Why do the planets in the solar system orbit on the same plane?
To answer this question, we have to go back in time.
If you've ever gazed at a model of the solar system, you've likely noticed that the sun, planets, moons and asteroids sit roughly on the same plane. But why is that?
To answer this question, we have to travel to the very beginning of the solar system, about 4.5 billion years ago.
Back then, the solar system was just a massive, spinning cloud of dust and gas, Nader Haghighipour, an astronomer at the University of Hawaii at Mānoa, told Live Science. That massive cloud measured 12,000 astronomical units (AU) across; 1 AU is the average distance between Earth and the sun, or about 93 million miles (150 million kilometers). That cloud became so big, that even though it was just filled with dust and gas molecules, the cloud itself started to collapse and shrink under its own mass, Haghighipour said.
Related: Why are galaxies different shapes?
As the spinning cloud of dust and gas started to collapse, it also flattened. Imagine a pizza maker throwing a spinning slab of dough into the air. As it spins, the dough expands but becomes increasingly thin and flat. That's what happened to the very early solar system.
Meanwhile, in the center of this ever-flattening cloud, all those gas molecules got squeezed together so much, they heated up, Haghighipour said. Under the immense heat and pressure, hydrogen and helium atoms fused and kick-started a billions-of-years-long nuclear reaction in the form of a baby star: the sun. Over the next 50 million years, the sun continued to grow, collecting gas and dust from its surroundings and burping out waves of intense heat and radiation. Slowly, the growing sun cleared out a doughnut of empty space around it.
As the sun grew, the cloud continued to collapse, forming "a disk around the star [that] becomes flatter and flatter and expands and expands with the sun at the center," Haghighipour said.
Eventually, the cloud became a flat structure called a protoplanetary disk, orbiting the young star. The disk stretched hundreds of AU across and was just one-tenth of that distance thick, Haghighipour said.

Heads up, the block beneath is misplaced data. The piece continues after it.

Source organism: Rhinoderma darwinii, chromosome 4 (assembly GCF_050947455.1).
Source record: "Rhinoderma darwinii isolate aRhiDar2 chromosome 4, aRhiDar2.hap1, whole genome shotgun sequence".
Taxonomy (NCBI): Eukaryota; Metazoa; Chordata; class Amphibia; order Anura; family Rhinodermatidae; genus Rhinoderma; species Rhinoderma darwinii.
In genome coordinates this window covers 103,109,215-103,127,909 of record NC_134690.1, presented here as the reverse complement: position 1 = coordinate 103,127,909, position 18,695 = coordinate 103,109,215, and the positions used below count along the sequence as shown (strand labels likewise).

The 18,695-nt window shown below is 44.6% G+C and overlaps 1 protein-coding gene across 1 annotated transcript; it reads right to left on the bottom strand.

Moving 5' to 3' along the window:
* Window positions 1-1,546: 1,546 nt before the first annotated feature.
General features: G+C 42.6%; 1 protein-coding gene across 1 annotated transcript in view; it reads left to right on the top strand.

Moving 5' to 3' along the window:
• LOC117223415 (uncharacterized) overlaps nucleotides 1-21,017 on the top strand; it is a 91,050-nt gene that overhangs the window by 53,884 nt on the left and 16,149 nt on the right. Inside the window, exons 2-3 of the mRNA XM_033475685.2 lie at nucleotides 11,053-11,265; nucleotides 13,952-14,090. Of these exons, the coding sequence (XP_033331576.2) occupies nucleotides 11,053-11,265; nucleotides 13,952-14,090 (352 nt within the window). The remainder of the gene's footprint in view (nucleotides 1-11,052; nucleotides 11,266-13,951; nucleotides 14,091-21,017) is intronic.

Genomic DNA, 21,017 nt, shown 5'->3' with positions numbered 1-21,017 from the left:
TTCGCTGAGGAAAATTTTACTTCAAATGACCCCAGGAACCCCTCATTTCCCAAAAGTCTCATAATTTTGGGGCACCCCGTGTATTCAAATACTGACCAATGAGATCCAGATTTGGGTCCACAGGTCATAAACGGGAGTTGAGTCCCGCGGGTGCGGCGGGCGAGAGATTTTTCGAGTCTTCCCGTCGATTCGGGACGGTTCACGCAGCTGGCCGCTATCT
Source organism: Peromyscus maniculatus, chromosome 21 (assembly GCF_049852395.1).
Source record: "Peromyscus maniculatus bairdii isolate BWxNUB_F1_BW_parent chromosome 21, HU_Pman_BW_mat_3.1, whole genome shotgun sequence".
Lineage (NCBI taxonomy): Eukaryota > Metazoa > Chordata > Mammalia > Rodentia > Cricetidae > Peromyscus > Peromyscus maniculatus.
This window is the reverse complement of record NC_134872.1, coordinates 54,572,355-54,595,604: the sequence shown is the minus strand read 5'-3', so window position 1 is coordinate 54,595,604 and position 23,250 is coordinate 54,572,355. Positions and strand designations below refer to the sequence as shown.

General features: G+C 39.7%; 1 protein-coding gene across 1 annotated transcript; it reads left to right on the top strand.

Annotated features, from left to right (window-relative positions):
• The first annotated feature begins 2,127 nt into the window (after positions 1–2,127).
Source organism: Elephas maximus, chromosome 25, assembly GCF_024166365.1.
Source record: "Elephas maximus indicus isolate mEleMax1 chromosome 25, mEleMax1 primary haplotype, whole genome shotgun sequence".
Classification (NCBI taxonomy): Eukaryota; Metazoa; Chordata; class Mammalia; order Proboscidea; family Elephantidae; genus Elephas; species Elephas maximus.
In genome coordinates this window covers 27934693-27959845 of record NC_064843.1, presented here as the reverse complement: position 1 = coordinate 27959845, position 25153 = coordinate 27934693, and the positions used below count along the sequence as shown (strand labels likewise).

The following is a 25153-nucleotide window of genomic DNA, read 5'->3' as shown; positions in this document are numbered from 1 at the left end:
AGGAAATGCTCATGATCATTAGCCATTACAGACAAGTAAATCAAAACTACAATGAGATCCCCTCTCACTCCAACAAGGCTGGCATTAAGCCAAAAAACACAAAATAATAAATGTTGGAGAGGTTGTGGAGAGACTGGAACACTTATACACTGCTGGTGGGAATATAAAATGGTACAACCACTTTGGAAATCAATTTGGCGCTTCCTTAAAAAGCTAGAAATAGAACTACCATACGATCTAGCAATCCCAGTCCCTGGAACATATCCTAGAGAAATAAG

For tens of millions of years thereafter, the dust particles in the protoplanetary disk gently swirled around, occasionally knocking into each other. Some even stuck together. And over those millions of years, those particles became millimeter-long grains, and those grains became centimeter-long pebbles, and the pebbles continued to collide and stick together.
Eventually, most of the material in the protoplanetary disk stuck together to form huge objects. Some of those objects grew so big that gravity shaped them into spherical planets, dwarf planets and moons. Other objects became irregularly shaped, like asteroids, comets and some small moons.
Despite these objects' different sizes, they stayed more or less on the same plane, where their building materials originated. That's why, even today, the solar system's eight planets and other celestial bodies orbit on roughly the same level.
Originally published on Live Science.
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JoAnna Wendel is a freelance science writer living in Portland, Oregon. She mainly covers Earth and planetary science but also loves the ocean, invertebrates, lichen and moss. JoAnna's work has appeared in Eos, Smithsonian Magazine, Knowable Magazine, Popular Science and more. JoAnna is also a science cartoonist and has published comics with Gizmodo, NASA, Science News for Students and more. She graduated from the University of Oregon with a degree in general sciences because she couldn't decide on her favorite area of science. In her spare time, JoAnna likes to hike, read, paint, do crossword puzzles and hang out with her cat, Pancake.
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